9. In these circumstances, we have to consider whether the assessee was rightly subjected to penal action under Section 104. For the purpose, we have to examine the provisions of Section 104 which lays down the circumstances in which the penal provision would apply. The only exception made under Section 104 is in respect of the assessee having losses of the earlier years or smallness of the profit for the year under consideration. At least, that is the excuse advanced on behalf of the assessee. But are these the only circumstances in which the assessee could be excused from distributing no dividend, or small dividend during the year The learned counsel for the assessee has relied heavily on the Supreme Court decision in the case of Gangadhar Banerjee & Co. (P.) Ltd. (supra). Though rendered in the context of the 1922 Act, the relevant section thereof is Section 23A, which is in part materia with Section 104, which we are called upon to interpret. We find that the learned judges of the Supreme Court have expressed the following views in this context: . . .Unless there is a deficiency in the statutory percentage, the Income-tax Officer has no jurisdiction to take further action thereunder. If that condition is complied with, he shall make an order declaring that the undistributed portion of the assessable income less the said taxes shall be deemed to have been distributed as dividends amongst the shareholders. But before doing so, a duty is cast on him to satisfy himself that, having regard to the losses incurred by the company in earlier years or 'the small-ness of the profit made", the payment of a dividend or a larger dividend than that declared would be reasonable. The argument mainly centred on this part of the section. Would the satisfaction of the Income-tax Officer depend only on the two circumstances, namely, losses and small-ness of profit Can he take into consideration other relevant circumstances What does the expression 'profit' mean Does it mean only the assessable income or does it mean commercial or accounting profits If the scope of the section is properly appreciated the answer to the said question would be apparent. The Income-tax Officer, acting under this section is not assessing any income to tax : that will be assessed in the hands of the shareholder. He only does what the directors should have done. He puts himself in the place of the directors. Though the object of the section is to prevent evasion of tax, the provision must be worked out not from the standpoint of the tax collector but from that of a businessman. The yardstick is that of a prudent businessman. The reasonableness or the unreasonableness of the amount distributed as dividends is judged by business considerations, such as the previous losses, the present profits, the availability of surplus money and the reasonable requirements of the future and similar others. He must take an overall picture of the financial position of the business. It is neither possible nor advisable to lay down and decesive tests for the guidance of the Income-tax Officer. It depends upon the facts of each case. The only guidance is his capacity to put himself in the position of a prudent businessman or the director of a company and his sympathetic and objective approach to the difficult problem that arises in each case. We find it difficult to accept the argument that the Income-tax Officer cannot take into consideration any circumstances other than losses and smallness of profits. This argument ignores the expression 'having regard to' that precedes the said words.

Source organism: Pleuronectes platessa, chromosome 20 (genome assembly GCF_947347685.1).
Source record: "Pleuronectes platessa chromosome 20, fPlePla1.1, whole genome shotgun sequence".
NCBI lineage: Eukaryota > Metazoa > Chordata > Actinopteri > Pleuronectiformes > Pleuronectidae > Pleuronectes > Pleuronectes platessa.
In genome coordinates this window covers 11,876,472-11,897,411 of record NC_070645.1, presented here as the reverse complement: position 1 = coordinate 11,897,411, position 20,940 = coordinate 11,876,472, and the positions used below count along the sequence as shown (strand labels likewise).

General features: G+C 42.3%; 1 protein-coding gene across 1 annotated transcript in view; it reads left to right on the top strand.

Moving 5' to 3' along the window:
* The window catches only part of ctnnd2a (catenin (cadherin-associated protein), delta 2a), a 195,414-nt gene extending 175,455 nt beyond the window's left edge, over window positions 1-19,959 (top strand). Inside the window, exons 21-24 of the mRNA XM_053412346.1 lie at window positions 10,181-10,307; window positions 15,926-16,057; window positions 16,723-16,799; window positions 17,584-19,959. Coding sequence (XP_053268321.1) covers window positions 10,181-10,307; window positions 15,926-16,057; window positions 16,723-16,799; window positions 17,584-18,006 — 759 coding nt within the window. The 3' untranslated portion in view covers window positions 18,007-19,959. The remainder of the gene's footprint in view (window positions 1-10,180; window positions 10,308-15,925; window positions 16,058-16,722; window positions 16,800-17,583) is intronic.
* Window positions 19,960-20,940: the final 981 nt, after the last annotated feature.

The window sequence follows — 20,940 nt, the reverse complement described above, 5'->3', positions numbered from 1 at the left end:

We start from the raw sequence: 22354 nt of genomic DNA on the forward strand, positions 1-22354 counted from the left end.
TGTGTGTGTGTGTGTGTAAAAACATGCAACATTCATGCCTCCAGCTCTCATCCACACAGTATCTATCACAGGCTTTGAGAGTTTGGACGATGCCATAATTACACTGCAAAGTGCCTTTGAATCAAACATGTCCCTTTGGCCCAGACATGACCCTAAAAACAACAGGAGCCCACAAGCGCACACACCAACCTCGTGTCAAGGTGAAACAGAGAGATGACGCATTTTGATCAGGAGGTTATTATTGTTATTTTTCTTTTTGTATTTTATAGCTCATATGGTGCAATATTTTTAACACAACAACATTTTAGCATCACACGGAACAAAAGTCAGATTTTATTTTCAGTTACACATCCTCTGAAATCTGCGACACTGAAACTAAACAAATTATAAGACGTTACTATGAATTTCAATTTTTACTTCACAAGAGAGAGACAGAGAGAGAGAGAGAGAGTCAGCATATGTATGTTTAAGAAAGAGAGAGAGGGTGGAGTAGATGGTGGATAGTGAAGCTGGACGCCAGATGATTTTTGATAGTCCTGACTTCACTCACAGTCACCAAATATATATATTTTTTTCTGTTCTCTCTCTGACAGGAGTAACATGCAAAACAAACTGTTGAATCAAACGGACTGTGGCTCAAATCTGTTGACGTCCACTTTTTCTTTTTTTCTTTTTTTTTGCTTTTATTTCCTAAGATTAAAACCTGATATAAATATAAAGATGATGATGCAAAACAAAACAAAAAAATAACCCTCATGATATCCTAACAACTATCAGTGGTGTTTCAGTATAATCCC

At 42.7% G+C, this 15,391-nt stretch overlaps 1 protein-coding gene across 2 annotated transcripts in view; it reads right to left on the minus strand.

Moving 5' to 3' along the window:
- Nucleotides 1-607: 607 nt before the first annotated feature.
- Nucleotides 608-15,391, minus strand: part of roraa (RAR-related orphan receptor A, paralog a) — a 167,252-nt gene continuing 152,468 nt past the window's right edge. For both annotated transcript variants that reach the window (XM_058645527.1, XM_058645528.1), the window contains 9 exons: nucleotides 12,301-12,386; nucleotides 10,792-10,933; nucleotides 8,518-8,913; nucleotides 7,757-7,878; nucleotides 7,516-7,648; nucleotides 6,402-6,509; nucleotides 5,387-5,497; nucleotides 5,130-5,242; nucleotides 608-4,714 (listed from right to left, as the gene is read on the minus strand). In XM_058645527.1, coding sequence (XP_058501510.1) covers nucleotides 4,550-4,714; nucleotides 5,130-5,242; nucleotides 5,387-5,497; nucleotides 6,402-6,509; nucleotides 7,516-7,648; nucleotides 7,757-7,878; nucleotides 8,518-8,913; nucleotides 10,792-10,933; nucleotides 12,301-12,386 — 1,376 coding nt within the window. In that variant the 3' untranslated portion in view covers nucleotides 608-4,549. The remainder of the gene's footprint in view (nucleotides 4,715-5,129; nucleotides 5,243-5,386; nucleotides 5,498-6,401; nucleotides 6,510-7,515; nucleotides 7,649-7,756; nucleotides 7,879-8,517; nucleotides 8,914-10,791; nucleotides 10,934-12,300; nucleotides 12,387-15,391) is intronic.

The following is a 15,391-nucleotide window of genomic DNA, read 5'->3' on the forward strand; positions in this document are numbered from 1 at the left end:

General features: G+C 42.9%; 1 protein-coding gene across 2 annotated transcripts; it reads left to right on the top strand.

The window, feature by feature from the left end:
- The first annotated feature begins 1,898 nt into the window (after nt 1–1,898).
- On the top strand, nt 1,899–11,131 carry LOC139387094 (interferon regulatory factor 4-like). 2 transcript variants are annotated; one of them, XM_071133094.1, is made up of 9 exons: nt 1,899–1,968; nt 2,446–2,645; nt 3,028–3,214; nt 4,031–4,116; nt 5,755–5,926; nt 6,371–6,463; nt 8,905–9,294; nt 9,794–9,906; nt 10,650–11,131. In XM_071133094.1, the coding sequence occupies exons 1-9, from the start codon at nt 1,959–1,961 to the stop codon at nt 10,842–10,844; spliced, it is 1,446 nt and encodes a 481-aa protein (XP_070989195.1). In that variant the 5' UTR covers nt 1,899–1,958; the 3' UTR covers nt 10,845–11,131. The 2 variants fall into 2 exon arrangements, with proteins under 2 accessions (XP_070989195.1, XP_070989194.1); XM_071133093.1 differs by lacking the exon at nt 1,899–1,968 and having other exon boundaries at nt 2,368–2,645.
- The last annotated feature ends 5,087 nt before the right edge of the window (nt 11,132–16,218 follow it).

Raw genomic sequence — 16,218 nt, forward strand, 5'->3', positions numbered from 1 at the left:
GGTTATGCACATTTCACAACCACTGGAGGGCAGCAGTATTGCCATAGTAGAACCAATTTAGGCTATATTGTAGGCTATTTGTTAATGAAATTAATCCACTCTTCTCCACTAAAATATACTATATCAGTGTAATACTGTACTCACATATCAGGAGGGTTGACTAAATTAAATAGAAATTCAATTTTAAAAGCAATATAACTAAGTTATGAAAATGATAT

If we have to take guidance from the ruling of the Supreme Court and particularly from the portion emphasised, to our mind the decision is obvious. On the one hand, the Companies (Temporary Restrictions on Dividends) Act, 1974, restrains the assessee from declaring requisite dividends, on the other hand the bonus and gratuity liabilities were there, next, the necessity for shifting out of the present premises and to shift to some other premises after setting-up of its own factory structure-with all these factors put together, the directors could not have done anything other than to conserve as much of company's profits as possible, for its future needs.

10. As regards the argument on behalf of the revenue, on the basis of the Madras High Court decision in the case of Indo-Ceylon Dental & Surgical Co. Ltd. {supra), may be, the assessee did not pass the normal resolution stating that it did not declare the dividends because of the aforesaid circumstances, but the evidence in the nature of the correspondence with the municipal corporation and bonus and the gratuity liabilities, is overwhelming to indicate the extent of the assessee's financial commitments. Regarding the argument that the assessee was advancing accumulated profits to its sister concern, to our mind, the assessee has already furnished the necessary explanation, namely, that these were not advanced to the sister concern for its requirements, but these were advances for the purchase of raw material for the assessee's own business, i.e., yarn. As regards the argument on behalf of the revenue that the assessee has not yet shifted and the assessee is going on building up its general reserve, it has been brought to our notice that the assessee has purchased the land on 31-8-1981, for which the negotiations have been proved to be in progress in the accounting period itself. The assessee has obtained the on-objection certificates from the Industries Department on 18-6-1980 and 29-4-1980. The necessary efforts were being made for which the funds were in the process of accumulation and gradual utilisation, as for the purchase of land, etc.

11. To sum up, in the circumstances discussed at length above, in our opinion, the assessee could not have declared any dividend during the year under consideration. Applying the test laid down by the Supreme Court in the case of Gangadhar Banerjee & Co. (P.) Ltd. (supra), the order of the Commissioner (Appeals) vacating the order passed by the ITO under Section 104 calls for no interference. It is hereby upheld.


Save Judgments// Add Notes // Store Search Result sets // Organizer Client Files //